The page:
Japan Launches DMV – The World’s First Bus-Train Hybrid Vehicle

The actual DMV has been around since the early 2000s in Japan, but has since been discontinued. Now, Asa Coast Railway has received further development and launched a new generation of DMVs.
Cars can float on water, airplanes can often reach the stratosphere – there are many vehicles in the world that make us admire with their hybrid capabilities. But perhaps no vehicle is as exciting and exotic as the DMV, the world’s first dual-mode vehicle that runs on the road like a bus and on the tracks like a train.

The DMV is a new hybrid vehicle launched in Japan, where it will be operated by the public-private railway company, Asa Coast Railway. This is an important milestone for both the company and Tokushima Prefecture, which has been waiting 10 years for this moment. The Nippon newspaper reported that Shigeki Miura, the Mayor of Kayio town in Tokushima, is also the chairman of the railway company.

The strange Japanese hybrid vehicle looks like a minibus and is fitted with regular tires to operate on public streets. But its unique feature lies in the steel wheels that can be released from the bottom, ready to rush onto the tracks like a train. Switching from one mode to another took just 15 seconds and was without a hitch.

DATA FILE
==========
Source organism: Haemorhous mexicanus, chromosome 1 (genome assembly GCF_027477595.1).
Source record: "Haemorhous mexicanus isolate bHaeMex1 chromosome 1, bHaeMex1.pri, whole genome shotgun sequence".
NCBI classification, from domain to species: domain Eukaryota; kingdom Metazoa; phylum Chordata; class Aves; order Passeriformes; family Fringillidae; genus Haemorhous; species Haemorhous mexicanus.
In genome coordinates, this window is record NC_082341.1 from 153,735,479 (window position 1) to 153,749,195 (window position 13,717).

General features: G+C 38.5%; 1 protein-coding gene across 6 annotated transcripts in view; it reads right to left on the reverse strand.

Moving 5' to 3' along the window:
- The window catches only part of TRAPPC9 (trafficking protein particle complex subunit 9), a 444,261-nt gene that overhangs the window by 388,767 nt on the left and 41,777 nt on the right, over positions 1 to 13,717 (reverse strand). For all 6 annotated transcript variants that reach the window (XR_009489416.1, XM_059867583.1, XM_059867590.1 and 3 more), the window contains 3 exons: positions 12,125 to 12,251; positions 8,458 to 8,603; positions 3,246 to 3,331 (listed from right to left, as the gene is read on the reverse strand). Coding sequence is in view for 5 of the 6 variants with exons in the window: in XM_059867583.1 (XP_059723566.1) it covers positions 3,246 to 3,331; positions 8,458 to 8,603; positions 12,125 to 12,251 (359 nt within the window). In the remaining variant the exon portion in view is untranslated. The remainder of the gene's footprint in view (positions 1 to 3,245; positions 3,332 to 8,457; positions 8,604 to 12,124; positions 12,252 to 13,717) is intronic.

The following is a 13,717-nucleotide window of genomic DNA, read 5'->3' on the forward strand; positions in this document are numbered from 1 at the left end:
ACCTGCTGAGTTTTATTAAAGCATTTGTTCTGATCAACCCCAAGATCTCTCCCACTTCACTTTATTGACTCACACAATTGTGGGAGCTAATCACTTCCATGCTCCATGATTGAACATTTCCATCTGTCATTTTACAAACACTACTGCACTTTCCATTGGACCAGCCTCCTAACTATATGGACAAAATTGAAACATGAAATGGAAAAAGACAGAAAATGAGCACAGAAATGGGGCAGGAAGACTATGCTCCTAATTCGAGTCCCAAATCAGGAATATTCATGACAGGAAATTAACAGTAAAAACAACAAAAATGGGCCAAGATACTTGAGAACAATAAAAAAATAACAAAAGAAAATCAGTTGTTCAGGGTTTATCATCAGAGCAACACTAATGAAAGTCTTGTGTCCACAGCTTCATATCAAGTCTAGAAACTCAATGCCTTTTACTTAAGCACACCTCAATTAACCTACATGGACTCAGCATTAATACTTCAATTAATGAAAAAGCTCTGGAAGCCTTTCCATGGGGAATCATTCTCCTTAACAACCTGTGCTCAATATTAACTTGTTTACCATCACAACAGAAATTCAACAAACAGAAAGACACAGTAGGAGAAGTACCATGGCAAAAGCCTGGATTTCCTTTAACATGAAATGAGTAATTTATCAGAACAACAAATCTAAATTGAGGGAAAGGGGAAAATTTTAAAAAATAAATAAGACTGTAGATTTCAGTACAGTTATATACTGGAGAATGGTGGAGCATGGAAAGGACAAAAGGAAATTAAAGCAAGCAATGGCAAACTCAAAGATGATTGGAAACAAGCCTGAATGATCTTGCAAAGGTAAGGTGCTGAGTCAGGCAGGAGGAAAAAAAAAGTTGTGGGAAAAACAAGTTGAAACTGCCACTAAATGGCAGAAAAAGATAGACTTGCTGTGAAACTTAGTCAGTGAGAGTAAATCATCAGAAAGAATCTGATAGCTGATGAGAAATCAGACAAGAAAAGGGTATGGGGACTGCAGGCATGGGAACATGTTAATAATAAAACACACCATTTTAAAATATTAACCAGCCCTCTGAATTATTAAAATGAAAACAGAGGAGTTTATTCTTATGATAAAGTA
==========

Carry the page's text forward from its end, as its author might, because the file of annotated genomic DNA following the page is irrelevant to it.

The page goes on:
According to Euronews, the DMV runs on conventional fuel and can reach speeds of 100 km/h when operating as a bus and 60 km/h when operating as a train. An entire fleet of cute dual-mode buses of various colors are ready to take passengers from Tokushima to Kochi, connecting several towns along the coast of Shikoku Island.

Japan is known to respect elders, and the DMV has been designed with that in mind. A means of transport that can pick up elderly people from a bus stop and take them directly to the city they need to go without having to transfer from bus to train is a form of respect and consideration for citizens. old number.

Moreover, the local government also hopes that the DMV will promote the tourism industry, attracting more tourists from neighboring provinces, and also foreign tourists.

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